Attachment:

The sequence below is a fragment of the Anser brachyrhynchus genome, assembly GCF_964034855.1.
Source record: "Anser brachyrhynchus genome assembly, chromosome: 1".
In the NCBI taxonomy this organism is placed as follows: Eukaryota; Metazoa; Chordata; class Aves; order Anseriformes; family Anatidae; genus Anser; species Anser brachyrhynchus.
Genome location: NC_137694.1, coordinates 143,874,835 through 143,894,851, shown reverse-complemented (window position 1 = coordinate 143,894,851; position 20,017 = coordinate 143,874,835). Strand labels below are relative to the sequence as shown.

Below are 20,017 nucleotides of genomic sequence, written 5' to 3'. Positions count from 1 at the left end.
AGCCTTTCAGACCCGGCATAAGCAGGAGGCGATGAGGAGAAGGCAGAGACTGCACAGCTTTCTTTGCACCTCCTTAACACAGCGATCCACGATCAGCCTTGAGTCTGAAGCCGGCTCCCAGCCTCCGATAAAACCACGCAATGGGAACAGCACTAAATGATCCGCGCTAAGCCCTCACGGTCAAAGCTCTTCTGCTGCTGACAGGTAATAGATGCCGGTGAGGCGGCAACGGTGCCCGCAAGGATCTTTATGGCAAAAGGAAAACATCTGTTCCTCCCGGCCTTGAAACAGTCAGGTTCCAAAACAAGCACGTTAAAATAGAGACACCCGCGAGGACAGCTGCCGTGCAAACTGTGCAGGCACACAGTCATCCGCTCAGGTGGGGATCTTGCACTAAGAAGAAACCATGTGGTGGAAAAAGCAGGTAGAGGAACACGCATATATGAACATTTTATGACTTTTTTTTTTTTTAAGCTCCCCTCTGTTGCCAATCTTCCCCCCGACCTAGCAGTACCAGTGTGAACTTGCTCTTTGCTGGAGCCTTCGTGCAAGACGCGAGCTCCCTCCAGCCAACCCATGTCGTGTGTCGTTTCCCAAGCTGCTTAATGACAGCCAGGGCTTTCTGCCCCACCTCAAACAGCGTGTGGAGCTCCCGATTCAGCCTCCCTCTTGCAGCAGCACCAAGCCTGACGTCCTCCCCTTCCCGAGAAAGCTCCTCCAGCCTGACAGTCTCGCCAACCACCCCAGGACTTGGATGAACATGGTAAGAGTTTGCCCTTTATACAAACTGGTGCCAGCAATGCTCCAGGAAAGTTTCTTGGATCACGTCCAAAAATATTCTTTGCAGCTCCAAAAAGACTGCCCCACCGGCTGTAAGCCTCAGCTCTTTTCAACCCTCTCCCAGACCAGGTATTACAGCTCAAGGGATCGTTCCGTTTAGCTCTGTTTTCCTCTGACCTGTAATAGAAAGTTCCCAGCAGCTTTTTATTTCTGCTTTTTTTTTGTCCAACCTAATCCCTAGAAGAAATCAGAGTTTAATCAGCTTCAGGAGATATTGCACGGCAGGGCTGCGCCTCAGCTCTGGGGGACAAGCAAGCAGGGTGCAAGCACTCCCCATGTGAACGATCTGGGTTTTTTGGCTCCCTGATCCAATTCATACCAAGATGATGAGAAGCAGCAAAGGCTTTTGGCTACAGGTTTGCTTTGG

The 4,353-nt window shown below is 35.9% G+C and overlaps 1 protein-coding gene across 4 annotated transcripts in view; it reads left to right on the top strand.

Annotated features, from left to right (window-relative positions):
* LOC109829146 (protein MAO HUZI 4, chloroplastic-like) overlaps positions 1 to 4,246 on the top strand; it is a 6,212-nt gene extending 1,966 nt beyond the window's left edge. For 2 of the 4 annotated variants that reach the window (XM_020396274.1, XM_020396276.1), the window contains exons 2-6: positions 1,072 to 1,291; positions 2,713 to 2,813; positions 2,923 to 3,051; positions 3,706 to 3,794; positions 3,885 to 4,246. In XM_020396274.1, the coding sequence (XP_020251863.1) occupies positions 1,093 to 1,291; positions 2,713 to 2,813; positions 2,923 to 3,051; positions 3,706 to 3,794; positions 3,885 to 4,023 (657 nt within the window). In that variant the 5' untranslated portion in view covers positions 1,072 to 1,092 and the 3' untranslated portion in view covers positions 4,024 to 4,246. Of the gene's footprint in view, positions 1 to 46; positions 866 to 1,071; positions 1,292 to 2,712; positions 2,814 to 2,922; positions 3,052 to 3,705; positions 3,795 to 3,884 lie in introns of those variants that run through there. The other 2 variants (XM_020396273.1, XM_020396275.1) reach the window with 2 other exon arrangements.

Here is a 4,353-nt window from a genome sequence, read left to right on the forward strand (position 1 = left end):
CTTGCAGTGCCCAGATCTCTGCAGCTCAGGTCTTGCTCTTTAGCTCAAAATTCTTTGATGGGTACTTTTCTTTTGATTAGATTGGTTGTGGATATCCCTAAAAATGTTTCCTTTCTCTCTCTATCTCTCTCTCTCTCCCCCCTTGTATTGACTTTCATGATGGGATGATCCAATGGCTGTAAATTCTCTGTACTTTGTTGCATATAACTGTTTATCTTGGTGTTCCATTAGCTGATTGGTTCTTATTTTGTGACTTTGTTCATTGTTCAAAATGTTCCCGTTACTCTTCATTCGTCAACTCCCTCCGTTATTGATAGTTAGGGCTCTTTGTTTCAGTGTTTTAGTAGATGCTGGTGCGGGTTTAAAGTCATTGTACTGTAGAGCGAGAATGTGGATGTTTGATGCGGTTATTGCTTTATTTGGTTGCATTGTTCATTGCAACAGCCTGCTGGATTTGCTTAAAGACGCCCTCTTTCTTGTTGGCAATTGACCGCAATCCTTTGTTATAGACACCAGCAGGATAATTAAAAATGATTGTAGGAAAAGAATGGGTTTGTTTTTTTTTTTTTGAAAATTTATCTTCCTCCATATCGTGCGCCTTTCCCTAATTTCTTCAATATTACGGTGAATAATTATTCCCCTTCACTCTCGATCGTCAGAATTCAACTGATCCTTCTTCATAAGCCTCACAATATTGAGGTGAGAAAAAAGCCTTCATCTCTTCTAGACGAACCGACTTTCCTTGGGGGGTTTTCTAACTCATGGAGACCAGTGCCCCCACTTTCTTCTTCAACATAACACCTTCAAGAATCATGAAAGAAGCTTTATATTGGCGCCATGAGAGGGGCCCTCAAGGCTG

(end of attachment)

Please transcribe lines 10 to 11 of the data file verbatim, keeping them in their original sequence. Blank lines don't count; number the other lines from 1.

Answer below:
Here is a 4,353-nt window from a genome sequence, read left to right on the forward strand (position 1 = left end):
CTTGCAGTGCCCAGATCTCTGCAGCTCAGGTCTTGCTCTTTAGCTCAAAATTCTTTGATGGGTACTTTTCTTTTGATTAGATTGGTTGTGGATATCCCTAAAAATGTTTCCTTTCTCTCTCTATCTCTCTCTCTCTCCCCCCTTGTATTGACTTTCATGATGGGATGATCCAATGGCTGTAAATTCTCTGTACTTTGTTGCATATAACTGTTTATCTTGGTGTTCCATTAGCTGATTGGTTCTTATTTTGTGACTTTGTTCATTGTTCAAAATGTTCCCGTTACTCTTCATTCGTCAACTCCCTCCGTTATTGATAGTTAGGGCTCTTTGTTTCAGTGTTTTAGTAGATGCTGGTGCGGGTTTAAAGTCATTGTACTGTAGAGCGAGAATGTGGATGTTTGATGCGGTTATTGCTTTATTTGGTTGCATTGTTCATTGCAACAGCCTGCTGGATTTGCTTAAAGACGCCCTCTTTCTTGTTGGCAATTGACCGCAATCCTTTGTTATAGACACCAGCAGGATAATTAAAAATGATTGTAGGAAAAGAATGGGTTTGTTTTTTTTTTTTTGAAAATTTATCTTCCTCCATATCGTGCGCCTTTCCCTAATTTCTTCAATATTACGGTGAATAATTATTCCCCTTCACTCTCGATCGTCAGAATTCAACTGATCCTTCTTCATAAGCCTCACAATATTGAGGTGAGAAAAAAGCCTTCATCTCTTCTAGACGAACCGACTTTCCTTGGGGGGTTTTCTAACTCATGGAGACCAGTGCCCCCACTTTCTTCTTCAACATAACACCTTCAAGAATCATGAAAGAAGCTTTATATTGGCGCCATGAGAGGGGCCCTCAAGGCTG